• End of lesson
  • Dinner
  • Overnight at the hotel
  • Breakfast at the hotel
  • Cheese production:
  • Caciotta
  • Grana
  • Caciocavallo
  • Lunch

Once participants have learned the necessary techniques for making perfect cheese, any cheese can be customized for every taste. These spicy peperoncino and arugula caciotta are flavored while the curds are still warm. They are formed for less than an hour and are ready to eat in days or can be aged for years!

  • Cheese production continues:
    • Custom flavored cheeses:
      • Truffles
      • Porcini mushrooms
      • Arugula, sundried tomato and olives
      • Fennel
      • Peperoncino and oregano
  • End of lesson.
  • Dinner at a classic pizzeria
  • Overnight at the hotel
  • Breakfast at the hotel
  • Cheese production:
    • Pecorino calabrese
    • Pecorino romano
    • Canestrato
    • Ricotta salata
  • Lunch

Pecorino (sheep’s cheese) can be aged from ten days to four years depending on type and size. This is probably the most delicious ‘filing system’ ever..

  • Cheese production continues:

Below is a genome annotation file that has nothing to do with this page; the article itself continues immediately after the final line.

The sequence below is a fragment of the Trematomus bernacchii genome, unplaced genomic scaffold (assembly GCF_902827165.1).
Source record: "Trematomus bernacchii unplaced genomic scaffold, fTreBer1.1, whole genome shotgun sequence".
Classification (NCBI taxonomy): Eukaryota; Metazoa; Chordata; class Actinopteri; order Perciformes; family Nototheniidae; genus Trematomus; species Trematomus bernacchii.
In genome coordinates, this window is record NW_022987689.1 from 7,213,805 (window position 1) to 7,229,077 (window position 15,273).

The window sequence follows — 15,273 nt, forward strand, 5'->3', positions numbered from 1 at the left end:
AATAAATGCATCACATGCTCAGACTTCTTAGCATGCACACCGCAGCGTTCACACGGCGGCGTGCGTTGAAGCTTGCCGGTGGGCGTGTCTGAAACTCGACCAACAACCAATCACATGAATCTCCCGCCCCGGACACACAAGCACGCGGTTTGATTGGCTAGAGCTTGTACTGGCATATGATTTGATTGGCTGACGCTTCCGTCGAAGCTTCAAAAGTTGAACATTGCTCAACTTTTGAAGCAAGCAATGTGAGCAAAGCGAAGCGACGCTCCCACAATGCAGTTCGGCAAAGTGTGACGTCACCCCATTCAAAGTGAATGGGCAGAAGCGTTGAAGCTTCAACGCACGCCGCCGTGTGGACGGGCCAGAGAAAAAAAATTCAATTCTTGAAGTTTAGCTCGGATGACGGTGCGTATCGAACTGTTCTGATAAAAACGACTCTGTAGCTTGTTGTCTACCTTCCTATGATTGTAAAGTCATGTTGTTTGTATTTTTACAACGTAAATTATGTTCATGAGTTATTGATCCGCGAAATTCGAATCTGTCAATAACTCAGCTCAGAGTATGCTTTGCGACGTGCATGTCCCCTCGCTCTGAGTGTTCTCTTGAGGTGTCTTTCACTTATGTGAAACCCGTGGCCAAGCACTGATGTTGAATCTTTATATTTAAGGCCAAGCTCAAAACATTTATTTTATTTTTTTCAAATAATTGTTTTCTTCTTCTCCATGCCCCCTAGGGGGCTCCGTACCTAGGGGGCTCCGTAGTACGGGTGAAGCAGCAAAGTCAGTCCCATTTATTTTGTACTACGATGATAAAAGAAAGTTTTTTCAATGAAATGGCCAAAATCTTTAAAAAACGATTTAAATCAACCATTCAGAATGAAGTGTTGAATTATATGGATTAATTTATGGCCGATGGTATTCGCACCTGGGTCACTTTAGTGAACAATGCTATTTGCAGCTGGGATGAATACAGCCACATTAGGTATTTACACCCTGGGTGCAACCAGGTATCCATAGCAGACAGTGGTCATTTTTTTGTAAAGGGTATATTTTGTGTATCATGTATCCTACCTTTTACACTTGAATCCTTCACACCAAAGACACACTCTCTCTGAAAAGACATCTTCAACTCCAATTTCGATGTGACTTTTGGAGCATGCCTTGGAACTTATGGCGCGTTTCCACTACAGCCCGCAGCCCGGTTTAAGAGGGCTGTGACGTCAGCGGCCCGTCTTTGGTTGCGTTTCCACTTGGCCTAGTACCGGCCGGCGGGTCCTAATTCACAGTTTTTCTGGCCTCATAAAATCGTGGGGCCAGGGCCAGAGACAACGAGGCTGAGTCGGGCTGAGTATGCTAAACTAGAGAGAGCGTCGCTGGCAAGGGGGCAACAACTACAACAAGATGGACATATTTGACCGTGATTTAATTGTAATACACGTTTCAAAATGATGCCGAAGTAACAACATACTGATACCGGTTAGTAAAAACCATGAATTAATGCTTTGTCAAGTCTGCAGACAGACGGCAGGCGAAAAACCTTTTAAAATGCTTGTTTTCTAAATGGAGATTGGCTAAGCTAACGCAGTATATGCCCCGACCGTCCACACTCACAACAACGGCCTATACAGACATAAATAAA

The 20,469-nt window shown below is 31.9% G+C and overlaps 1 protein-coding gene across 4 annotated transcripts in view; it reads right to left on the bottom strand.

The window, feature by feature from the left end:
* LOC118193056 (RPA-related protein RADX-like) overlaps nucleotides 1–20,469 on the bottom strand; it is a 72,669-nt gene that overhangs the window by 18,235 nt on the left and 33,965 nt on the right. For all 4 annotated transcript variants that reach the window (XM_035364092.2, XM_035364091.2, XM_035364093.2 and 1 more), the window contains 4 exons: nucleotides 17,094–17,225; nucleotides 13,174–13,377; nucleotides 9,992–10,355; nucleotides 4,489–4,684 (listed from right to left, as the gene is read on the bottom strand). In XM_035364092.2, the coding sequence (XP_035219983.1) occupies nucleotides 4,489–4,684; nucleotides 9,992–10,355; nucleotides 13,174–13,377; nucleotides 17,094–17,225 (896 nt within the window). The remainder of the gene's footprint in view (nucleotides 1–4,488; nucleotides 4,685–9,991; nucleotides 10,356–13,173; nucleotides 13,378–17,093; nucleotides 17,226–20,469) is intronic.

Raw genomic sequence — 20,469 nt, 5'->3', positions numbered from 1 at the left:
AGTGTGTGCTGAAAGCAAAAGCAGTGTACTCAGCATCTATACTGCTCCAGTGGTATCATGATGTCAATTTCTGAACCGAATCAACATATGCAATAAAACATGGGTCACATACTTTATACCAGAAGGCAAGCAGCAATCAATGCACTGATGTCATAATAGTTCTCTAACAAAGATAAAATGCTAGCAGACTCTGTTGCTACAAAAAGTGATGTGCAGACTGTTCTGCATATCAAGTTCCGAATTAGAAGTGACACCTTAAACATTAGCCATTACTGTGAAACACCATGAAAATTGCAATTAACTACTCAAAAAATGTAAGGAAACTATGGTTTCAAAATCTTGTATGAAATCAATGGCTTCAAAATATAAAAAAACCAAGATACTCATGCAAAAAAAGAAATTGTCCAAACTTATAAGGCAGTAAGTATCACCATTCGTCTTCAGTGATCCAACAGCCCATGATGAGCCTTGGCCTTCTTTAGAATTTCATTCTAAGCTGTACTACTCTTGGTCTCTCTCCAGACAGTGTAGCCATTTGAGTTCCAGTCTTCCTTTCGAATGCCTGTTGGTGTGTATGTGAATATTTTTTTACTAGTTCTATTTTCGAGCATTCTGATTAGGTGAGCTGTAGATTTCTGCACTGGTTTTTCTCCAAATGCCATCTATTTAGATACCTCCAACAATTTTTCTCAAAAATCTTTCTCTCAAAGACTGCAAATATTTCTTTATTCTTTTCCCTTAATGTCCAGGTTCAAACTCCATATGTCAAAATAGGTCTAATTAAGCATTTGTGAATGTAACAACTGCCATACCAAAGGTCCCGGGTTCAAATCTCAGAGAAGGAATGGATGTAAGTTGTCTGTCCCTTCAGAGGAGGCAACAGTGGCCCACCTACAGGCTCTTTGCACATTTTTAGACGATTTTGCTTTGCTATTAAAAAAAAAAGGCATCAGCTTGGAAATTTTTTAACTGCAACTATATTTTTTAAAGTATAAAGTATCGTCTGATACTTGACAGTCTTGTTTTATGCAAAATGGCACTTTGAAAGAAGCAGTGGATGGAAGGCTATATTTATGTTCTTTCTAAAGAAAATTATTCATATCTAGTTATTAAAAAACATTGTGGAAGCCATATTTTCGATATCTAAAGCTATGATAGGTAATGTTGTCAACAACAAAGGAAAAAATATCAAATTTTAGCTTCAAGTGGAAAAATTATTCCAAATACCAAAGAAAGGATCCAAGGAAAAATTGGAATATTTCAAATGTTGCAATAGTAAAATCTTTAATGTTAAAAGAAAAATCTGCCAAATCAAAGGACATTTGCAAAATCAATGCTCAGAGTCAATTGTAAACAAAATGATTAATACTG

• Fiore sardo
    • Formaggio di fossa
    • Tuscan pecorino
    • Piacentinu ennese
    • Formaggella del luinese
    • Caprino in cenere

Regular and smoked caciocavallo


The smoking of cheese has several important effects on the final product. The antimicrobial and antioxidant properties of smoke act as enhanced natural preservatives enabling cheesemakers to extend aging choices. Smoke also adds unique colors to cheese. Finally, depending on the smoke source (type of wood, tea, coffee, sugar, etc.) flavor options are unlimited!

  • Designing personal cheese
  • End of lesson.
  • Dinner
  • Overnight at the hotel
  • Breakfast at the hotel
  • Departure for mercatino

A typical Italian open air market offers culinarians an insight into the country’s most traditional aspects as well as an opportunity to browse cheeses, wines and cured meats that are still produced by artisans. Participants compare and taste the differences between these products to those of the industrial sector.

Mercatino, Italy’s open air markets are where we find gastronomic treasures, and occasionally, fine art..

  • Lunch
  • Production planning